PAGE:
I would seriously tread lightly when when it comes to this issue, it will do nothing more but backfire and create blow back. Here is a little insight into the Mexican-American community, especially the Tejano, community - Cuban-Americans are not trusted, they are looked as the tokens of the GOP. This is why it is wrong to compare support between the African-American and the Hispanic community. The Hispanic votes have always been diluted. The Cuban American block have always voted Republican and in Texas, political affiliation has always been based on socio-economic level. This is why Orlando Sanchez did not beat Lee Brown. I know, I was there, and I took part in that election. There is more effective ways to go after him. I would push the issue of his involvement in Tom Delays quest to redistrict Texas. That would open a whole of worms, that would time with Dick Army. Wonder why we don't see wife? He would have to acknowledge his works for the banking industry. She currently works for Goldman Sachs, prior to that, she worked for Merrill Lynch, talk about revolving doors. If you really want to stir things up, bring up her involvement Security and Prosperity Partnership of North America (SPP), dubbed Bush's North American Union Plan. You certainly have Alex Jones stirring up his base.

Heidi S. Cruz* is an energy investment banker with Merrill Lynch in Houston, Texas. She served in the Bush White House under Dr.
Condoleezza Rice as the Economic Director for the Western Hemisphere at the National Security Council, as the Director of the Latin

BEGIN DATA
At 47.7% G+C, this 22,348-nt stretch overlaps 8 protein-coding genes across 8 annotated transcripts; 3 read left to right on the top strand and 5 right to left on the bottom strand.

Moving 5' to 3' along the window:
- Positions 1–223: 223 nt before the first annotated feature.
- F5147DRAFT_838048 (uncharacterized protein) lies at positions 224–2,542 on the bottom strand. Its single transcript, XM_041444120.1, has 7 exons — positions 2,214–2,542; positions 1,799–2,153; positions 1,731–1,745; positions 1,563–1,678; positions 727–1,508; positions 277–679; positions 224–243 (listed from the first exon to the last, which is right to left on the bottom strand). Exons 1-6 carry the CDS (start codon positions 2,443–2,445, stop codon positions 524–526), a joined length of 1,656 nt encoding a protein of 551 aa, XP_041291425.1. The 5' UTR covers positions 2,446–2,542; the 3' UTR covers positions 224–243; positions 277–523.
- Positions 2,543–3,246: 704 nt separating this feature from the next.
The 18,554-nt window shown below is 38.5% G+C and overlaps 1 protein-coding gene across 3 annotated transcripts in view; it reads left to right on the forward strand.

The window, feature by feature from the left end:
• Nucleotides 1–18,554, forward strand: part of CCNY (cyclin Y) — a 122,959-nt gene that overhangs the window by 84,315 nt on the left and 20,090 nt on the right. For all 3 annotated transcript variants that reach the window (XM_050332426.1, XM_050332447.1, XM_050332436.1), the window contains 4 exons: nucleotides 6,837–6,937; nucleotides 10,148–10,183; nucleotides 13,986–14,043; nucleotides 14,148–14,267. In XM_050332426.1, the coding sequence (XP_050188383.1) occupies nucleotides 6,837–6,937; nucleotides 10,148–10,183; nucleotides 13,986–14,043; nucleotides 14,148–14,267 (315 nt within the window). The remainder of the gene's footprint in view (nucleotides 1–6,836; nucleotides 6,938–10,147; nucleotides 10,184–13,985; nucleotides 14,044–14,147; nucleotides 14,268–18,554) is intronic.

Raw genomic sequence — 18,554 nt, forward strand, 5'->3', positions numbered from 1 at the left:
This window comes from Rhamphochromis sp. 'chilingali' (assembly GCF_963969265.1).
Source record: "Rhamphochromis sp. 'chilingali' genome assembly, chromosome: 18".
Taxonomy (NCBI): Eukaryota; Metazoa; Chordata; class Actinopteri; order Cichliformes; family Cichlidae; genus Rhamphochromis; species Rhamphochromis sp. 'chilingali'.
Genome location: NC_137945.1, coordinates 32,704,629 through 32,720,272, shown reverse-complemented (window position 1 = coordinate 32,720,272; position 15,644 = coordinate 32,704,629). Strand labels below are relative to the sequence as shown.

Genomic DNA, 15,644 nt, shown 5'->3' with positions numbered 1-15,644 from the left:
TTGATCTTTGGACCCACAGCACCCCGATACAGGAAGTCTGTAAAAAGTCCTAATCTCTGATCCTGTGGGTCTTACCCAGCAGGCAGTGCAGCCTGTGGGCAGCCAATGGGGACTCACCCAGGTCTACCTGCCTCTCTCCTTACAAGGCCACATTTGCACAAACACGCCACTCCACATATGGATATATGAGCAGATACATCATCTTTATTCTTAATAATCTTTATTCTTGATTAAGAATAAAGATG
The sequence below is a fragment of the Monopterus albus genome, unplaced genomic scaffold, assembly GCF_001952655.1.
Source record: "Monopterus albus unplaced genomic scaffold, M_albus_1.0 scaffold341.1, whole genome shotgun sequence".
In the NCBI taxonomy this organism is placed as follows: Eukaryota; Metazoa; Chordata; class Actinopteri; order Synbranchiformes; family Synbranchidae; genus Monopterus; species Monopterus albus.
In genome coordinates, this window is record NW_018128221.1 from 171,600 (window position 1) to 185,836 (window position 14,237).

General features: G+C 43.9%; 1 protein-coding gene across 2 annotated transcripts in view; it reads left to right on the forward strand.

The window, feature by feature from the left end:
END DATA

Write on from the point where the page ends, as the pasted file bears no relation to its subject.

America Office at the U.S. Treasury Department, and as Special Assistant to Ambassador Robert B. Zoellick, U.S. Trade Representative. Prior to government service, Ms.. Cruz was an investment banker with J.P. Morgan in New York City.

How effective was the North American Union campaign, it died a horrible death. From the Hoover Institute
The design of the SPP is creative in handling asymmetry by attempting a less political, technocratic negotiation process; however, this has raised issues of transparency and accountability that threaten the future of the SPP process.

Questioning his ethnicity will only rally the Hispanic in his favor. It is bad enough we have to endure the GOP's anti-Hispanic rhetoric, however, with the recent Supreme Court decisions that allow law enforcement to question any Hispanic they suspect to "illegal" as long as they are able to articulate the circumstances that they felt suspicious, based on their training and experience. To make matters worse, under Texas Penal Code - Section 38.02 a "person commits an offense if he intentionally refuses to give his name, residence address, or date of birth to a peace officer who has lawfully arrested the person and requested the information." In so doing, the cases constitutionalize racial profiling against Latinos and unduly expand governmental power and discretion beyond the borders of immigration enforcement.